When I reached the pre-school with my father and Pari, I was very anxious.
On the other hand, Pari was excited to see the swings, flowers, cartoons everywhere, while it was just another day for my father who has already done this exercise of school admissions earlier on in his life.
Meeting the principal started on a calm note because we were called in within five minutes of our arrival. It actually worked in my favor because I didn’t get anytime to panic sitting in the parent’s shoes in a school premises to add fuel to my anxiety.
We were soon seated inside the principal’s office talking business. Just as we were to discuss at length the formalities required to have Pari admitted, the principal rang a bell asking one of the teachers to take Pari around the school. I was a bit hesitant and wanted to accompany my baby, but was instructed by the principal against it.
With my one eye glued on my baby through the glass window and the other busy reading the paperwork I tried to concentrate on what the principal was uttering. Fifteen minutes later, with paperwork sorted and my bucket full of questions answered, I eased out to realize Pari had yet not returned (much contrary to my expectations).
I tiptoed in the direction of the classroom where I had seen Pari go with the teacher just to find her seated on the bench with other kids and smiling while trying to follow what all was going on. Though Pari had no clue about the very concept of a school she was sure happy being there.
I soon returned back to the waiting area outside principal’s office where the principal asked me to wait for next ten minutes as the school was about to get over and she deemed it good to let Pari sit in class till then.
While I waited for the school to get over, I tried hard to swallow the fact that my child had neither resisted going away from me with a complete stranger and neither had raised an alarm as yet.
I know, as a parent I should have been proud with the wonderful way Pari had responded to the new environment but something inside me wasn’t quite at peace. The school bell rang marking the end of the day. I darted to the class where Pari was seated, just to find her smile and say goodbye to her teacher. Soon the kids walked out in a line. Pari too followed suit, like a duckling following mother duck.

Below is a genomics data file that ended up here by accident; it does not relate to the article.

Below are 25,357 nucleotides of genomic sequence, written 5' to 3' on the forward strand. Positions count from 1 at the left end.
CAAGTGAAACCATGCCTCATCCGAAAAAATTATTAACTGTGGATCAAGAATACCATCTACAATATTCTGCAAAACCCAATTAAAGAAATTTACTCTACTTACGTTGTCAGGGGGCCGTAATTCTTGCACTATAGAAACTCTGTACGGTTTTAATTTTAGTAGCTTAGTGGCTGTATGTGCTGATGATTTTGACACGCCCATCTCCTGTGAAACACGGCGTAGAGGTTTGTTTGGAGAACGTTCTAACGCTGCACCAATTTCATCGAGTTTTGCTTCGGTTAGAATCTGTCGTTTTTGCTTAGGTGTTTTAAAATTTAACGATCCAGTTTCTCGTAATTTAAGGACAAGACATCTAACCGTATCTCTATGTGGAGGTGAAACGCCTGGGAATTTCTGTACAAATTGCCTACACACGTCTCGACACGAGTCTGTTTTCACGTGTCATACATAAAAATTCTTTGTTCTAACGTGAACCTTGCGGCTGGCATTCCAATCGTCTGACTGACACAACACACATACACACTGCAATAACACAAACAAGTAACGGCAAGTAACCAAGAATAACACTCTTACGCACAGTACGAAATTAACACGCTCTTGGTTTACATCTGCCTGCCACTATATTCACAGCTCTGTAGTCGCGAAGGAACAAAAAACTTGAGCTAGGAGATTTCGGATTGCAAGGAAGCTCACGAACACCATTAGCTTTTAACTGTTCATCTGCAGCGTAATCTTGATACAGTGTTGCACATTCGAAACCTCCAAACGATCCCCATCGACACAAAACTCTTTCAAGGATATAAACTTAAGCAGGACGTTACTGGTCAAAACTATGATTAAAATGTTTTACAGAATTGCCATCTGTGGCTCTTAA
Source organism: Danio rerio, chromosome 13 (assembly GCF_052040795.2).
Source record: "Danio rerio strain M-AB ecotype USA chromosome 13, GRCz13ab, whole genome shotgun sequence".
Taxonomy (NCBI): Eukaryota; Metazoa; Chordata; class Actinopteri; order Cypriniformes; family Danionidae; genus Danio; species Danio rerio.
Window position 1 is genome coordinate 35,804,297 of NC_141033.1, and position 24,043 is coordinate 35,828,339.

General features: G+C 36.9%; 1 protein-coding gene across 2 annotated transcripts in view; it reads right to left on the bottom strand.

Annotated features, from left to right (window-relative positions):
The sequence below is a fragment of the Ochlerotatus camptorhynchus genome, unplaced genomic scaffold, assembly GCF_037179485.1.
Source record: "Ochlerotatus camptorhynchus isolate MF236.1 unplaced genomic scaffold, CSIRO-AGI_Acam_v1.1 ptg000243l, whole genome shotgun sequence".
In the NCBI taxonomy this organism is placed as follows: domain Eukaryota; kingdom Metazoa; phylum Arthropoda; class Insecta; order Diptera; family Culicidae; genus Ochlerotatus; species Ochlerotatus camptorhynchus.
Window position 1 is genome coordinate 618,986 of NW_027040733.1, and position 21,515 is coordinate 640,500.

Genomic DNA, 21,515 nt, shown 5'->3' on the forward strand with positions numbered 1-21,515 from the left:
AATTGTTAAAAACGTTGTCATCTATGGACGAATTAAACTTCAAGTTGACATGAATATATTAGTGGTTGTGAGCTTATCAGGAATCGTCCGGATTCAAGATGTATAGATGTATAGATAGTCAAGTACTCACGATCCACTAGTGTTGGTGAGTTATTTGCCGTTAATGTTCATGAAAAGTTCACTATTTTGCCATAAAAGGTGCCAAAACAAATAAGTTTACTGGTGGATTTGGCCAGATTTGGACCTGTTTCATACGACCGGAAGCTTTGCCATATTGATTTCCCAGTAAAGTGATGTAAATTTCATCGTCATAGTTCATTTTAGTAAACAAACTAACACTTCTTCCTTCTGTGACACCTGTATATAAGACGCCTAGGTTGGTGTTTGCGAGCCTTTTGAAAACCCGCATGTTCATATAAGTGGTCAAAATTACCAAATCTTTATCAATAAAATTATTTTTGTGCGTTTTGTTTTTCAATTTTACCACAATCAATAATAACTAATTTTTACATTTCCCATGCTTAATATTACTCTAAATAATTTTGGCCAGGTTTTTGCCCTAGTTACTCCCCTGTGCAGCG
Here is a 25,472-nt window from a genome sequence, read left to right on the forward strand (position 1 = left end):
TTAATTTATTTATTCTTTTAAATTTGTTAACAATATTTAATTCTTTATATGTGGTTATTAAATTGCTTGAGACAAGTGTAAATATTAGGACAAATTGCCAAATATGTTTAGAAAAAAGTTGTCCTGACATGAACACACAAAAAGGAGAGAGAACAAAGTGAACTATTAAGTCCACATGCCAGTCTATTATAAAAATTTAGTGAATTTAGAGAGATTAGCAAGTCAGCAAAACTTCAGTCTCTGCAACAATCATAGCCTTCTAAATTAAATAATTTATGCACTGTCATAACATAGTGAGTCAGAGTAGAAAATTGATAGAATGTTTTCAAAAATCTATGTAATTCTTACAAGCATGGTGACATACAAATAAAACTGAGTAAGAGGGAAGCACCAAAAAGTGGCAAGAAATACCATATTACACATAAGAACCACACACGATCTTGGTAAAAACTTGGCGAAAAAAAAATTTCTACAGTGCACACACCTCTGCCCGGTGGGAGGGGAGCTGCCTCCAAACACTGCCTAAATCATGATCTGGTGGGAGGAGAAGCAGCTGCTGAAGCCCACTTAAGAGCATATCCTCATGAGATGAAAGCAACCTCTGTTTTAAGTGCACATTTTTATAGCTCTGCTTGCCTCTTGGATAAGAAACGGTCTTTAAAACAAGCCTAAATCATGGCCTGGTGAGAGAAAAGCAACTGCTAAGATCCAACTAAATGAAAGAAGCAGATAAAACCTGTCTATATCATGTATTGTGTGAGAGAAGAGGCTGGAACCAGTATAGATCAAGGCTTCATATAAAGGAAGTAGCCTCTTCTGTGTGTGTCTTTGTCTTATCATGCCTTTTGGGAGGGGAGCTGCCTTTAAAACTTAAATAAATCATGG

I tried to stop her but she resisted. I tried to pick her up but she blatantly refused, much to my horror. I had to distract and tempt her with the idea of going shopping straight from there to get her back to the waiting area where my father had been sitting all this while. That’s when Pari spotted the many cute toys placed on a big side table.
Within no time Pari picked a handful of those squeaky rubber toys and refused to let go off them. After lot of coaxing I finally managed to return the toys and we all stepped out of the school premises in the next ten minutes.
The following hour was spent getting photographs clicked for her admission formalities and shopping for her school bag, school uniform, lunch box and the like.
I had initially planned on getting Pari to start school from the new year, but seeing to her enthusiastic response, her school principal asked to send Pari to school from the following day itself so that she gets enough time to get used to school before the school closes for a week’s winter break. The idea appealed to me as well and thus began Pari’s school journey.
Details about how was her first week at school, coming up in the following post.
The song on my mind: Tu na jaane aas pass hai khuda ~ Anjana Anjani